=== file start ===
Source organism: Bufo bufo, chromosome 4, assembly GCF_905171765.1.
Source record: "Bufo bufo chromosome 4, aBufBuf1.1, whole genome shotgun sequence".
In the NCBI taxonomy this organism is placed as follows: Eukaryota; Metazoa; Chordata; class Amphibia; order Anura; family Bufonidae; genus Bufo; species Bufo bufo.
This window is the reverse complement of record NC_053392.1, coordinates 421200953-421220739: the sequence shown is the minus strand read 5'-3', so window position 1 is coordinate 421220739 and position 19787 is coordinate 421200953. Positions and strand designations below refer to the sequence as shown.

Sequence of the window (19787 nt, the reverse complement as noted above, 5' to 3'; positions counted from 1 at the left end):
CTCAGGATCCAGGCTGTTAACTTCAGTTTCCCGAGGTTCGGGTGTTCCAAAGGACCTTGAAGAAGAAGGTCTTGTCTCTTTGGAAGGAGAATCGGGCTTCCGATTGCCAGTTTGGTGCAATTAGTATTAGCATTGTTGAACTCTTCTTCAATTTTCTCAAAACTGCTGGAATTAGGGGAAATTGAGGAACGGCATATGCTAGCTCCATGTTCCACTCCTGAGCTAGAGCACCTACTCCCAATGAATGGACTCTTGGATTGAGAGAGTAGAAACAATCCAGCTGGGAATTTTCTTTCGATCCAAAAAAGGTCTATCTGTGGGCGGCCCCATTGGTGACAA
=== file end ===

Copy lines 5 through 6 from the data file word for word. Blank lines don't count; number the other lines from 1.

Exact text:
Sequence of the window (19787 nt, the reverse complement as noted above, 5' to 3'; positions counted from 1 at the left end):
CTCAGGATCCAGGCTGTTAACTTCAGTTTCCCGAGGTTCGGGTGTTCCAAAGGACCTTGAAGAAGAAGGTCTTGTCTCTTTGGAAGGAGAATCGGGCTTCCGATTGCCAGTTTGGTGCAATTAGTATTAGCATTGTTGAACTCTTCTTCAATTTTCTCAAAACTGCTGGAATTAGGGGAAATTGAGGAACGGCATATGCTAGCTCCATGTTCCACTCCTGAGCTAGAGCACCTACTCCCAATGAATGGACTCTTGGATTGAGAGAGTAGAAACAATCCAGCTGGGAATTTTCTTTCGATCCAAAAAAGGTCTATCTGTGGGCGGCCCCATTGGTGACAA